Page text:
Arizona Republic from Phoenix, Arizona on February 18, 1941 · Page 37
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Arizona Republic from Phoenix, Arizona · Page 37

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Phoenix, Arizona
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Tuesday, February 18, 1941
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Page 37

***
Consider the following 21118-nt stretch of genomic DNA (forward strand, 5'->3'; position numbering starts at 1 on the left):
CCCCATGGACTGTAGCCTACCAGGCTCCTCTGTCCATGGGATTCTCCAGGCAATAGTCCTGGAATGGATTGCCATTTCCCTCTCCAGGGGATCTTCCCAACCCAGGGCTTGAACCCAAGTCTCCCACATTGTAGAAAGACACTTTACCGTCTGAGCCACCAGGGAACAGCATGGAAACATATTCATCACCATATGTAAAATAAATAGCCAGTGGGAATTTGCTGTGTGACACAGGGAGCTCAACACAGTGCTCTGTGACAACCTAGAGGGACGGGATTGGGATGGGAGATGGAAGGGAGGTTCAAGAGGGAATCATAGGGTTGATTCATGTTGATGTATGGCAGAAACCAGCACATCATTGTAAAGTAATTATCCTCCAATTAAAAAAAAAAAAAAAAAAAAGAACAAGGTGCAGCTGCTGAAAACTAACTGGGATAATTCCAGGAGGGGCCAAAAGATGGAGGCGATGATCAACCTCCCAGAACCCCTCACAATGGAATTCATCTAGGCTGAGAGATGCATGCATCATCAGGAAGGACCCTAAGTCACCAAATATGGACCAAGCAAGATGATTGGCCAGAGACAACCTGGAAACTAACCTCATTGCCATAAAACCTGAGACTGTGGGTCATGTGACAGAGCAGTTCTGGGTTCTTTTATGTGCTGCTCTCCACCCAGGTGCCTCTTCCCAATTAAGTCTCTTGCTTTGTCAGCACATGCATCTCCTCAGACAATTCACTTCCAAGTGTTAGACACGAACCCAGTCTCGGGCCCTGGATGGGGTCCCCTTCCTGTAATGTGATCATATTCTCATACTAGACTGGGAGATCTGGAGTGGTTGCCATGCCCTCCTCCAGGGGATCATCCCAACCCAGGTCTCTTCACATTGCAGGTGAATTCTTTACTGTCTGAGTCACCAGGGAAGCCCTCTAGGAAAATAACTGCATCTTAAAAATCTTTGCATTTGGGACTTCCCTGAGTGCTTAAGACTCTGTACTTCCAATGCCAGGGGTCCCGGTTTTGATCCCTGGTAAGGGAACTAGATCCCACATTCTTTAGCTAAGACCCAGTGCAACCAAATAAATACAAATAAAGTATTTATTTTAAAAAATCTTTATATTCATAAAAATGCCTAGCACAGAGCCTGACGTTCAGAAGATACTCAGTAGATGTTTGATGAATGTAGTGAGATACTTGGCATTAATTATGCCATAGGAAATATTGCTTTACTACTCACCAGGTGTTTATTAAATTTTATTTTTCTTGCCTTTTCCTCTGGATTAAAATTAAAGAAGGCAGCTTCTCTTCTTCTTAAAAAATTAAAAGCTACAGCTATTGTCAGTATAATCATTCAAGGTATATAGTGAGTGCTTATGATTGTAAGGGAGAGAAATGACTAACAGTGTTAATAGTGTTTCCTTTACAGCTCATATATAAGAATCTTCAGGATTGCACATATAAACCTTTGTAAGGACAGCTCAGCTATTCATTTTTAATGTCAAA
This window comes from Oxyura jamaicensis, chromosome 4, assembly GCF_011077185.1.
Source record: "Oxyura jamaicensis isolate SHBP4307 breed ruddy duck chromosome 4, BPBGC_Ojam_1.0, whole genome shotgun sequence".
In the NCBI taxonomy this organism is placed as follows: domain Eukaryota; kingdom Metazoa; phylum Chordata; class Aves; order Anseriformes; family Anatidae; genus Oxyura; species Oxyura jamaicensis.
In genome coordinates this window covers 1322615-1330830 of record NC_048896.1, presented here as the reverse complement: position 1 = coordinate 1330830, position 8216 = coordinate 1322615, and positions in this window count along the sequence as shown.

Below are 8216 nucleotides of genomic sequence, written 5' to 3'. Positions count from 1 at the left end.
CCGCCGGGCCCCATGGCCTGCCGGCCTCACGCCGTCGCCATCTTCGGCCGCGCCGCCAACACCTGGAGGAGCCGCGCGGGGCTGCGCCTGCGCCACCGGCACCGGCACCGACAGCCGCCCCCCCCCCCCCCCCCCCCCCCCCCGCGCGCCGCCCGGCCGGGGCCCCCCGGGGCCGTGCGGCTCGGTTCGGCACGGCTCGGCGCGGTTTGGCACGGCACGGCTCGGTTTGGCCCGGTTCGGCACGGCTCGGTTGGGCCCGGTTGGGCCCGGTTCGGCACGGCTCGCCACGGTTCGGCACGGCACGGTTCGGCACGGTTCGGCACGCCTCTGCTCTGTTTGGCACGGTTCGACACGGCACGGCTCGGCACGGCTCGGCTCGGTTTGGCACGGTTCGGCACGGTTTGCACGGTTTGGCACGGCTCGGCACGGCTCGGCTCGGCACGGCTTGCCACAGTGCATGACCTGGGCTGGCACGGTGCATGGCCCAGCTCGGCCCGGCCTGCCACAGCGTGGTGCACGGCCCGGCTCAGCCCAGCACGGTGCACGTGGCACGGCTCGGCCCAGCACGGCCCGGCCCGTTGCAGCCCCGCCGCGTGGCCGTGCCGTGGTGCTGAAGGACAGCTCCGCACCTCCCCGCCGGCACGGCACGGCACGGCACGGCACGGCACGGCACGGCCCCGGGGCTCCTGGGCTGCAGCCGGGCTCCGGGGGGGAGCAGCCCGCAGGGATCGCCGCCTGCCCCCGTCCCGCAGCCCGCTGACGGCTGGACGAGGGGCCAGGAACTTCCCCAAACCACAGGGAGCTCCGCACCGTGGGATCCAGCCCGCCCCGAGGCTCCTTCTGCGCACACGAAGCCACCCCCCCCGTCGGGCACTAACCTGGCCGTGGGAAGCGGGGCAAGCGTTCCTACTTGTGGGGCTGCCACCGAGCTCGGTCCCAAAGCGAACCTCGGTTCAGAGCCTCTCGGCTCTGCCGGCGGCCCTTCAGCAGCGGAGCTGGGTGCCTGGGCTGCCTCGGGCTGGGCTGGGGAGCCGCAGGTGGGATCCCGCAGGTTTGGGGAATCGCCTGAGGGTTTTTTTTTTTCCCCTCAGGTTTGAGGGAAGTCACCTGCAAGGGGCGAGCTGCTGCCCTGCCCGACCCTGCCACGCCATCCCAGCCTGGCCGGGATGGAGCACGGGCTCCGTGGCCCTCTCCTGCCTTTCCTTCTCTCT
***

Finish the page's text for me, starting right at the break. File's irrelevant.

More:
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Page Five STORMS AND FLOODS KILL 145 IN PORTUGAL AND SPAIN lousa 'A Other s Suffer jihebreao" 1 ", A ,, ant j c to - -Interpreting The War Xews- Bulgarian-Turkish Pacts Hits Britain By KIKKE L. SIMPSON -cord" pic- i Cathedral Destroyed *nk.UB»*' \_,.:ij;«nr ' » were |conflict. Fpr^ example, even if it, Young Musicians To Give Program Earle L. Stone will present three Phoenix Junior College music students in a student body assembly at 11 o'clock this morning at the college. Miss Billie English will present two soprano solos, "O Del Mio Amato Ben" by Donaduy and "A Love Song" by Miss Betty Setter, a former junior college student Frederick Sigworth, pianist, will play "Romance" by Sibelius. Concluding the musical numbers will be Lawrence Thomas with a vocal solo, a bass selection, "Boots." The co ,„„. „..- , _ , famous Rudyard Kipling poem was destroyed I British-Greek Allies knock Italy Se . t1; o music by Hazel Felman. He , .„ running into mil- i hardly likely the British would jjv jamas* dreds O f per-i abandon their air and naval bases °' *£jmtedif or in For- on the Greek island of Crete. total There is another implication to Sofia accounts of a nonintervention accord with Turkey. It suggests that the real Nazi purpose in the Balkans is to press a "peace offensive" against Greece and avert for Germany a two-front war at a time when she is preparing a final smash at England. What Hitler is trying to do, if „_ _ . the Sofia accounts are taken at WfrTf cnain building, the face value, is to knock Greece out eB Z-,r.nthic Cathedral, the I of the British-axis war b> pres- and the sure and threats before the residential out by force. Athens reports that ngs by the t Jdwri an oil tanker in the a five-day Greek-British offensive in Southern Albania has been . will be accompanied by Jeanette Reynolds. After the musical numbers, gaining momentum. Rome admits!Joseph N. Smelser will introduce continued heavy fighting on that tne cast of the college midwinter front, but gives no details. Play, "Craig's Wife." The drama will be presented in Mesa Wednesday evening for the Mesa Drama r ' riEDOrts coming from the front, but gives no details. *** i-fitowav of a ship's ra- Pending further light on the _ishportbywayoiaM"i'» Turkish-Bulgarian deal • 150 to $13,500,000). Broadcast by the mation. Of great importance wou -,» , be the degree to which it assured W . U1 take ,?. art m T the Puutzer prize Bhaa fled their homes. M ofoBves, almond and pine Leo* trees and vineyards in 5 another sections of Por-the diief sources of this .TV'S income— were reported illv mined. The newspaper ijsboa estimated that Por- pe property damage would id $20,000,000. Boats Seating the scope of the dis- were reports from the small TZ vitee of Sesimbra that 300 were sunk at that place Others suffered almost as ie" express train from Oporto, re an earth tremor was report- it at 2 a, m., finally reached an, two days late. The express • Madrid, due in Lisbon at noon iday, arrived this afternoon. 9m' throughout Spain there reports of persons killed or •ed by falling objects and at 10 were reported killed by the : in ftench Morocco. reaching Berne. Switzer- said many persons were killed red in floods and storms across the continent and through the Danube val- the Black sea. Ice Jams Cause Floods jams on the Danube itself Hood waters over the banks in ludapest region of Hungary. teen thousand inhabitants of Hungarian villages of Dunave- Apostag and Solt fled to the and the Dunavesce-Dunapataj 6ne was abandoned. Twelve Jsr villages were evacuated. tig dam on the left bank of the ae, 60 miles south of Buda- was broken at four places by tush of water impounded by a barrier and on the eastern if the stream some 200 square iof land were flooded, another nuare miles threatened. s situation was declared crit- dong the Danube in the vi* of Kalosca, Hungary. Planes »d ice floes in the river yes- V out the jam was not com- Jy relieved. Troops and civili- tffned to rescue work in the . ,. T ly against Turkish bellig-P la y3. r e Misses June Johnson Jean if Nazi forces, en route to B , radfiel( ?' Margaret Ponder. Nada some 30,000 Germany erency if Nazi forces, Albania, entered Bulgaria. This much seems clear. Unopposed German passage to Albania, by way of Bulgaria or by any other route, is not to he expected. British air forces are poised in Greece within an hour's flight of routes by which the Germans would have to move. It also is quite likely it would take more than Turkish pledges of aloofness to crack Greek morale and induce acceptance of made-in- Berlin "peace" proposals. Terms acceptable to Greece in the light of amazing victories and the blows dealt Italy by the British in Africa would be apt to be utterly unacceptable to Mussolini. They would confess Italian defeat Nor can the Greeks overlook the fact that British sea power dominates the Mediterranean. If Greece goes out of the war, she can expect to feel the full pinch of the British blockade. British naval power is now escorting food stocks to Greece. There are other reasons to believe that the real stake Hitler is playing for in the Balkans is to maintain the status quo and avoid two-front war for Germany while he strikes at England. There have been hints from the outset of the Greek-Italian conflict that Berlin did not approve of Mussolini's attempt to invade Greece. Fear of a general Balkan flare-up to imperial vital German oil and food resources in Rumania and other Balkan countries has been obvious in Berlin. It is possible that German "protective" occupation of Rumania •was in fact a purely defensive move, not an attempt to organize a Nazi-Fascist drive to crack Bri- Matanovich, Margaret Dudley, Claudia Barnum, and Messrs. Lawrence Thomas, James Brock, Jack Harringtpn and Edward Foster. Five Assessed For Gambling Penalties for gambling were imposed upon five men in city court yesterday. Willie R. Smart, 21 years old, colored, was sentenced to 10 days in jail, in lieu of 510 fine, after he pleaded guilty to gambling with dice at 221 East Jefferson street. Bond of S25 each was forfeited on similar charges by Earl Wright, 31, and Harry W. Garrett, 65, both colored. Joe Ruiz, 23, forfeited S10 bond by failing to appear to answer a charge of gambling with dice at 231 East Washington street, while John Abraham, 43, gave up a similar Woman Slain, Brother Shot Cassie Wilkins. 21 years old, colored, about 9:45 p. m. last night was shot and killed in the kitchen of her parents' home at 1406 East Madison street, and the same bullet passed through her body and seriously wounded her brother, Gus Wilkins, 18. Less than five minutes later, detectives seized Andrew James, also colored, 69 - year - old next - door neighbor, standing with a rifle in the doorway of his shack in the rear of 1402 East Madison street. James, taken to the city jail, confessed shooting the girl. The girl was standing over a washbowl in the rear room of the home of her stepfather and mother, Mr. and Mrs. John Henry Cooper, when she was struck by a rifle bullet which passed through the side screen door. The bullet hit just above her heart, passed through her body and into the side of her brother, who was helping her wash blood from cuts which James admitted inflicting upon her with a pocket knife. She was killed instantly and the brother was taken to St. Joseph's Hospital. James, a cotton-picker and odd- iobs worker, admitted accosting the girl about 10 minutes before the fatal shooting, as she was walking past 1446 East Madison street. He said he was waiting for her "because I knew she was going to meet another man." (He said he and Cassie had been going together IVi years.) When he asked her where she was going, she said, "to the store for morther." whereupon he replied, "You're a liar" and slashed at her with the knife, he told Darrell Parker, deputy county attorney, who questioned him at the police station. The girl fell and "I cut her about two or three times," the elderly colored man admitted. At this point, Mrs. Sermencie Sewell, who resides at 1446 East Madison street, hearing the girl's screams, ran out of the house, and James ran home, he said. The girl also ran to her home and when her father and brother saw her cut and bleeding on the face and one arm, they dashed out after James. . James said he immediately grabbed his loaded rifle from his one - room shack and threatened Cooper and the boy off his property. Cooper then ran to call the police at the near-by home of Alice Haywood, colored deputy sheriff, and young Wilkins ran back into his house to help his sister. Then, standing just about five feet from his door, and about 40 feet from where the girl was standing washing her cuts, James fired once. John Slaughter and Dick Alva- T New York Society Given Ribbing In Ballet Russe New iork cafe society took a perfectly delightful "ribbing" last night in the second number of the three-number presentation of the Ballet Russe de Monte Carlo at the Phoenix Union High School auditorium, and Phoenicians who more than comfortably filled the hall * nto it 111-1 " 'ate it up. 1 The ballet, called "The New Yorker"—by special permission of the copyright owners, no less—in three scenes of delightful caricature and broad satire paraded all the characters of well-known artists of the New Yorker magazine- Peter Ariio. Hokinson, Steig, Sog- low and others. The dowager, the "little King," his attendant, the gossip columnist, the debutante with her boy friends, "small fry" (Lobov Roudenko who was married in Phoenix yesterday), the drunkard, the policeman, doorman, peddler, all paraded before the audience to the lively score from George Gershwin, orchestrated by David Raksin. It was a hilarious, riotous ballet, beautifully costumed, and well executed. And it found much more favor with the audience who ap- predated the less formal ballet work, but nevertheless excellent dancing of the participants, than :he first number of the program, a ballet in the traditional style. In "Serenade," to the music of Tschaikowsky, the ballet was much ess at ease than in either of the )ther two numbers, and Alexandra danseuse, However, , Danilova, the premiere eft much to be desired. Meet Devoted To Study Plan Twelve North Phoenix High School and Phoenix Union High School educators of the "How To Study" Committee met yesterday at Phoenix Union under the direction of Lew K. Barney of North High for the first time since organization. To determine rules applicable to study, the group discussed general rules yesterday— committees for specialized rules to be appointed High faculty next meeting. From the North amount on a charge of playing | rado, detectives, found him in the poker at Third and Madison streets. I doorway of the shack and arrested f" • — •— -~ !.:_ ,w*; +1* vin. vr\e-ie^trtr>a Suspect In Robbery Is Returned Here A 17-year-old suspect in the kidnap-robbery of Philip J. Downs, Phoenix bearing company manager, was returned here from Tulsa yesterday by R. G. Gibson, deputy sheriff, and admitted to deputies his part in the crime. He admitted he accompanied Grattus Cloud, 26, previously arrested, in the holdup-abduction of Downs here January 22 and also said he had committed two burglaries in El Paso, Tex., and 'one in Tucson. E. G. Roach, chief criminal deputy, said juvenile authorities were considering the case, and if they ____________ _ _ _ _______ tish power in the Eastern Mediter- consent, charges against the youth, ta Hungarian regions. i them. Rum land Flooded | Berlin's waters were SDreadinc Jpn Ke still •—'—" - - ranean. The present Balkan crisis seems to stem out of British rather than German initiative. The British break with Rumania made the: oil fields and transportation centers in that country possible targets for British bombers. Only Bulgarian, Yugoslavian, and Turkish neutrality has protected tentatively designated as Richard Roe, will be pressed. him with no resistance. At headquarters, James was carefree and apparently not concerned about the killing. Parker said a first-degree murder charge would be filed against James. come Miss Winona Montgomery, Miss Marion Cox, Miss Mildred Wiley, Mrs. Elsie Chason and J. C. Carter; from Phoenix Union, Miss Florence Emery, Miss Eddie Ruth Hutton. Miss Bessie Churchill, Cliff Prather, S. M. Alldredge, and R. M. Langdon. Meetings will be held alternately at both schools. Pair's Condition Still Is Critical Melvin and Marvin Harrington, 19 and 17 years old, respectively, sons of J. C. Harrington of the Carl Miller Cotton Camp near Buckeye, remained in critical condition in St. Joseph's Hospital last night as the result of severe burns suffered in a collision-explosion near Liberty School Saturday night. Both were riding in a coupe which was ignited when hit from the rear by another car. Two others in the coupe, Doyle Collier, 17, and Jesse Tyler, 16, also of the cotton camp, died of burns Sunday. Funeral services were held for the pair in Buckeye yesterday. Cadet Group Picks Slate Of Officers Michael Dominguez was elected yesterday to hold the office of president in the Phoenix High School Non-Commissioned Officers Club, a unit composed of Reserve Officers Training Corps cadets. He will be assisted in his official duties by Fred Clausen, vice- president; Robert Wood, secretary; Clarence Smith, treasurer and publicity chairman, and Bill Shedd, sergeant-at-arms. A membership drive, publicity campaign and formal military ball for the induction of members obtained during the campaign, have been scheduled for the latter part of this month. The campaign will start on February 24 and will continue until a required quota of initiates is reached. PLATES, Upper and Lower Open Sunday Mornlngi Dr. Edgar Pease DENTIST 145 Fox Theater Bldr. Ph. 4-394) rich agricultural lands on the » in the upper' valley of the temporarily in near-by js, virtually empty dur- ." Other Spanish (sending food went without answer to that chal- may be the effort to : force all three countries by: promises and threats to maintain! that protective, neutral screen about Rumania. That a definite Nazi military penetration of Bui- being garia would shatter it and bring po i ice sped San Sebastian. 152* »"»«« here said Royal Air Force bombers into action goes without saying. In certain areas of Texas farmers organize beef clubs which require one member to slaughter nn animal each week for all members to share. Thus fresh meat is „,„,available each week without the section of Santanderj necessity of refrigeration for long ""^ periods, s «•««,- . Sunday's hurricane S v S.?Pftedtohavereach- vetatv °J 125 miles an hour a few miles the southwest, worst in Portugal KA^e coast from ioutl H lo Oporto ™ anau b ' oat s were badly dam- hermen ] os t w of su PP° rt sinking of their ittle about madia" 85 tftan a comparable SKIN ITCHING BURNING UP hop» 0 £ relief ol Ointment. ssen. cfU'S'^-Uay.th. ot.& tat ? a P»ta and comfort. . known to ay. •atun, OINTMJNT.I • ANOSUAP) % for my sake- do something - your health, appetite -your job- our happiness is so dependent onkm "TPAKE SJS.S. Tonic to build back lyour strength and pep. It is •vronderfulforarun-down condition. VPR vou can promote better healtn... grlater Aa^ess...by overcoming a SS-dowiTSndltton due to weak blood aSS poor stomach digestion by taking a course of BSS. Tonic. S.SA Tonic, in the absence of an organic trouble or focal Infection, assists Sebod? in the formation of rich,_re<l blood... It aids in promoting the appetite... two important steps back to health. a'trial will convince you Thousands know of the amazing benefits of S.S.S. ... scientists have proved it too. You owe It to yourself and family to enjoy its benefits. Soon you should enthusiastically say "S.SS. made me feel and look like myself again. Just ask your druggist for BSS.... available In two convenient sizes •-•<?» biz 20 oz. bottle Is at a saving. ©S.S.S.CO. COMPARE... SAVE . , substituting for Mia Slavenska, who las a sprained ankle, in the last number, "Gaite Parisienne," Dan- lova somewhat redeemed herself as the "glove-seller" in that num- ' er. "Gaite Parisienne" will be long remembered in Phoenix for the "can-can" •girls, 12 of them in shockingly long black silk stockings, rainbow-hued ruffled skirts, who really executed a number rarely ever seen in this day and age outside a "movie" of the period in which the "can-can" girls were popular. Others of outstanding merit in the number included Tani Grant- zeva as the flower girl, Frederic Franklin as the Baron, Marc Platoff as the "officer," and top honors went to Leionide Massine who took the part of the "Peruvian." More than a little of the success of the ballet may be laid to the lerfect orchestral background. The wallet orchestra of 18 pieces for 30th "The New Yorker" and "Gaite Parisienne" was directed by Franz Aljers. Only the strings were used for the first number, which was directed by Efrem Kurtz. At the conclusion of the second number. Miss Rosella Hightower was presented with a large sheaf of red roses sent to her by her aunt, Mrs. Robert Craig of Phoenix. Another member of the ballet until ast Saturday, Robert Steele, is a nephew of Dr. W. A. Franklin of Globe. Saturday the young dancer joined the aviation service. The next attraction to be presented by Mrs. Archer E. Linde in regular series will be Kirsten Flagstad, March 10. Ruling Delayed On Tax Appeal The Arizona Supreme Court yesterday took under advisement the constitutionality of a statute providing for appeal of tax commission rulings in income tax disputes to superior courts. The validity of the law was attacked by E. P. Cline, assistant attorney general, in a petition for a writ of prohibition against Judge William G. Hall of Pima County Superior Court to prevent hearing of an appeal from an additional tax commission assessment of about $1,SOO against the Tucson Title Insurance Company. The court denied a motion for rehearing of its recent decision upholding the tax rate limit imposed on municipalities handed down in a suit brought against Gila county by the Southern Pacific Company. Perner Quits State Board Governor Osborn yesterday received the resignation of Ross Perner, Seligman, as a member and chairman of the Arizona Livestock Sanitary Board, effective immediately. The governor conferred with Mr. Perner then announced he would accept the resignation at Mr. Pcr- ner's insistence. In submitting the resignation Mr. Perner said that private duties were taking all of his time; that it would be impossible for him to remain in the state at all times in the future and that he felt he would be unable to properly discharge the duties of a member of the board. The governor said he received the the resignation of Marion Welborn, Phoenix, as a member of the board several weeks ago, but said he had not acted upon it. Sleep Disrupts Suicide Plans MONTREAL, Feb. 17 — (UP)—Tipped that a jealous ) husband .had sworn to commit suicide at 1 a. m., police rushed to his home today. They arrived after the dead line. Hurrying into the house, they found the man slumped in his chair, a revolver in his hand. But he wasn't dead. He had fallen asleep while waiting for the clock to strike the fatal hour. Phoenix Trade Shows Big Gain SAN FRANCISCO, Feb. 17 (AP)—Department store trade gains in Phoenix last month were 21 per cent over the "normal" January figure based on January transactions in the 1923-25 period, statisticians of the Federal Reserve; Bank of San Francisco reported today. The report was based on a survey of 154 stores in the West coast and Rocky Mountain region. Trade in Pacific coast department stores last month was the best lor January in many years. Cash registers jingled about 514 times for every 100 in January, 1940, til* report said. Beware Coughs Following Flu After the flu is over and gone, the oough that follows may develop into chronic bronchitis if neglected. Creomulsion relieves promptly because it goes right to the seat of the trouble to help loosen and expel germ laden phlegm, and aid nature to soothe and heal raw.tender, inflamed bronchial mucous membranes. No matter how many medicines you have tried, tell your druggist to sen you a bottle of Creomulsion with, the understanding you must like th» way it quickly allays the cough, or you are to have your money back. CREOMULSION for Coughs, Chest Colds, Bronchitis KORR1CKS 1 exclusives include: Laird Schober Andrew Seller Footsaver Red Cross Second Floor Washington at First "It's a LAIRD" Laird Schober designs the perfect fie with walking heel ... a shoe in which the Laird genius is abundantly evident. Desert biege and navy calf. Preferred by smart women everywhere . . . now priced only 8.95 VALLEY OF THE SUN FASHIONS "OUT OF THE HIGH RENT DISTRICT" 525-537 WEST VAN BUREN ST. presents 3.98 Cooling foretaste of summer you'll enfoy right now! Fresh, bubble-weight rayon shew In clear as crystal rainbow colors. Washable of course! % .collection, jutt unpacked. Far left, Dawn-to-dark Dunhill Original sprawl-printed in lucky four-leaf clovers. Distinctly 1941 soft shoulder shirring* and slim skirt fullness. Blue violet, summer brown and carnation pink, sizes 14 te TV .-.:.i*i.:«i. . .:•_.!• « fff *.;. MmfQ left, Buttoned-back tee-time Frock, softly feminine. White tropic blooms run riot over jungle green, hibicus, pink and lagoon blue grounds. Sizes 12 to 20 3.98 TOWN ud COLVNTRX KAY DUNHILL CASUALS are exclusively ours in Phoenix Washington at Rrrf Dial 4-4104